Good intention vs good results

Not only do things sometimes turn out bad despite good intentions. But things often turn out the ‘bader’ the ‘gooder’ we intend. Why is that?

It may be our quantitative approach to remedies that causes the trouble? There is an omnipresent and automized “positive” feedback loop reinforcing more of the same to a point of being outright destructive.

In our own lives or just observing social phenomena, this mooore approach is rampant. Here just a few examples:

– too much money creates pockets of inflation and lowers purchasing power,

– too much training prevents recovery and lowers performance,

– too much deficit creates commitments that eliminate freedom of choice

– too many traffic signs prevent attentive interaction and lower traffic safety

– too many drugs are toxic and sabotage health,

– too much war drowns out benevolence and undermines legitimacy,

– too much state suffocates initiative and retards resourcefulness,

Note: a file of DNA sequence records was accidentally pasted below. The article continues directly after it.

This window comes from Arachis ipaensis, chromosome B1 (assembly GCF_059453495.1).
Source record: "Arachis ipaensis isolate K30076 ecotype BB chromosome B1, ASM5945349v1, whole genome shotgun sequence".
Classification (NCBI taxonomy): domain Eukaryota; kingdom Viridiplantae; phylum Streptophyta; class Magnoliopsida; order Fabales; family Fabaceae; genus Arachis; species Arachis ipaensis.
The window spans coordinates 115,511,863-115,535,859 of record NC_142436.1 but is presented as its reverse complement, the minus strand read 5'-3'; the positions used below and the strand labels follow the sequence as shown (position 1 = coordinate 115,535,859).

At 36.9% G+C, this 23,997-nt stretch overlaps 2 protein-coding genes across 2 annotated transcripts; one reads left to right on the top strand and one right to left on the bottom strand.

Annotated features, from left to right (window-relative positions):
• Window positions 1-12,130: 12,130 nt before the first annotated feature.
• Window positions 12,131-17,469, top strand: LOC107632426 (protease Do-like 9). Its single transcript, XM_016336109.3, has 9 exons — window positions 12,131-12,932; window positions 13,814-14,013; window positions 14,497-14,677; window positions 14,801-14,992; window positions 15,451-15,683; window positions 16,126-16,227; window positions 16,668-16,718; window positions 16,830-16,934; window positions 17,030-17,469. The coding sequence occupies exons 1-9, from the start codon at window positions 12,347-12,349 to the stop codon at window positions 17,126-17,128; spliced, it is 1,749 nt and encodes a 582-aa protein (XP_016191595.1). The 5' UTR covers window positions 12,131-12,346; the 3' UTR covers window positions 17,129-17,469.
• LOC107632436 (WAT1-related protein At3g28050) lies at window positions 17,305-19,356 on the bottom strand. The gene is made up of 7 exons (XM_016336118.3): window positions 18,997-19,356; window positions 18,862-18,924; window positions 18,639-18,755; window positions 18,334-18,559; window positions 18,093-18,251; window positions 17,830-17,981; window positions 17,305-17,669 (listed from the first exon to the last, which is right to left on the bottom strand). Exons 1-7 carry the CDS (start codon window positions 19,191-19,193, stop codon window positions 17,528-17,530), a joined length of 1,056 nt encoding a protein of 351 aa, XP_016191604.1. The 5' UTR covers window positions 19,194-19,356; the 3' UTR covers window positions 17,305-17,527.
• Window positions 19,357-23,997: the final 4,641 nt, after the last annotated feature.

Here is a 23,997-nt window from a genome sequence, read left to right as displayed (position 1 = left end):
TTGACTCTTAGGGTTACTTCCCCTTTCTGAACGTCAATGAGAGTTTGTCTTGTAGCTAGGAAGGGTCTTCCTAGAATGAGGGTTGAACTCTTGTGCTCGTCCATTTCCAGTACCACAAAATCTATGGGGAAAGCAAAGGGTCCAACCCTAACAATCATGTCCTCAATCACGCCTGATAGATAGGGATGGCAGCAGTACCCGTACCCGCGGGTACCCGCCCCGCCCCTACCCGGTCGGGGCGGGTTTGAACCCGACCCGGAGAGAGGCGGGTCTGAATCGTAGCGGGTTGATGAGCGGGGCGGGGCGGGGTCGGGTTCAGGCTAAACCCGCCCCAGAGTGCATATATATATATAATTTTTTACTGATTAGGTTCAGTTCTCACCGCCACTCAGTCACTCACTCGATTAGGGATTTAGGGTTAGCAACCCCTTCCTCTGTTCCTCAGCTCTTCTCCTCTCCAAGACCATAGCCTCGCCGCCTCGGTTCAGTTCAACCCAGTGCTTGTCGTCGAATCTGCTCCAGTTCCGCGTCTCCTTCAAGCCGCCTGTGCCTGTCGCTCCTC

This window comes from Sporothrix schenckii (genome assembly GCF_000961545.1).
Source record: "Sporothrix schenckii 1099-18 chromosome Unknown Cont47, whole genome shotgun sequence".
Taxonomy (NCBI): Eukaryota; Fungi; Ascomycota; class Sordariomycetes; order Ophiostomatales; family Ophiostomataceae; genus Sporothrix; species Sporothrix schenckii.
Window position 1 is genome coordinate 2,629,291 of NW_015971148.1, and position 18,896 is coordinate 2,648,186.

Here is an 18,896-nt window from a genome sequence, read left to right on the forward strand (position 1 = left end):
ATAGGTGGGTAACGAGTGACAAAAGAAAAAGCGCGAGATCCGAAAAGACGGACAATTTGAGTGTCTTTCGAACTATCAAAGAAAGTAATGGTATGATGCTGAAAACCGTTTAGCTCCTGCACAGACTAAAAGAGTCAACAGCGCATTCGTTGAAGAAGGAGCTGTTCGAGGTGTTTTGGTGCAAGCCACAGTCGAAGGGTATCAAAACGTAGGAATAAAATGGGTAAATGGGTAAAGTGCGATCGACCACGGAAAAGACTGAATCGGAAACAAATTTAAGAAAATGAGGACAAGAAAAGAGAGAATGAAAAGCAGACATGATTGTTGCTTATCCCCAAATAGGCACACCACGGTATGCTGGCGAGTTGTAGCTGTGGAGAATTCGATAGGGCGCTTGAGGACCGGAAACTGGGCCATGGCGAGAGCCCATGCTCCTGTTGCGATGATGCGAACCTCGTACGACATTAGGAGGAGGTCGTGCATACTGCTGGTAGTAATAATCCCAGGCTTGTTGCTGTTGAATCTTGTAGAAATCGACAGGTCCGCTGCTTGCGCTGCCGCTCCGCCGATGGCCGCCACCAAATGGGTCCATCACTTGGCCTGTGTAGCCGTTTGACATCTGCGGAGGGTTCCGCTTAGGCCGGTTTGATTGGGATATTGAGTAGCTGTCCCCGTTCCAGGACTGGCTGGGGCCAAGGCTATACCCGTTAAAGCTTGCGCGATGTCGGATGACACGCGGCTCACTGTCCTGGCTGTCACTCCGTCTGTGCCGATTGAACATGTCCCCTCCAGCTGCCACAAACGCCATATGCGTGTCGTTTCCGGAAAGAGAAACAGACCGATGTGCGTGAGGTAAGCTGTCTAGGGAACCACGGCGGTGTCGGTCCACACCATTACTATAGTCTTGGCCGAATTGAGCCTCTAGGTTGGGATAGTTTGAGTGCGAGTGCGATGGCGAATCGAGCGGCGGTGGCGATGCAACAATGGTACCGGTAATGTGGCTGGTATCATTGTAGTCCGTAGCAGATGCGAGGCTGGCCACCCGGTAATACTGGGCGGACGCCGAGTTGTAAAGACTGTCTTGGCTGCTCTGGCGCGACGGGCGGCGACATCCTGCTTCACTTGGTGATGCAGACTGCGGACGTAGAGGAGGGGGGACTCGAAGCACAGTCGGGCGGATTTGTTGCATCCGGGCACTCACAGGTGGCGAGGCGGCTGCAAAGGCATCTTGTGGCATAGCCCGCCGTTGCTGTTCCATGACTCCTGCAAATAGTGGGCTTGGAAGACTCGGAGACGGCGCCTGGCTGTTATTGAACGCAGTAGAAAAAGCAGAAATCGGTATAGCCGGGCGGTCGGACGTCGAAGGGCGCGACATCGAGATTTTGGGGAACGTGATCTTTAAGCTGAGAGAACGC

– too much information disperses attention and confuses decision making,

– too much surveillance affects decent people and violates their trust,

– too much eating clutters the metabolism and drains energy,

– too much control fixates attention on accountability and wipes out purpose,

– too much innovation disperses resources and destroys competetiveness,

– too much authority displaces locus of control and subverts right & wrong

– too big (…) encourages further – propped up – strength and unmakes viability,

– too much care dampens volitional impulses and impedes learning,

– too much advice interrupts personal observation and erodes confidence,

– too many examples are tiresome and destroy interest 😉

If applied too much a remedy achieves the opposite of the intended result. A disheartening phenomenon.

A good heart, wanting to help, combined with a naive mooore approach, may be an important hidden aspect of the proverb: the road to hell is plastered with good intentions.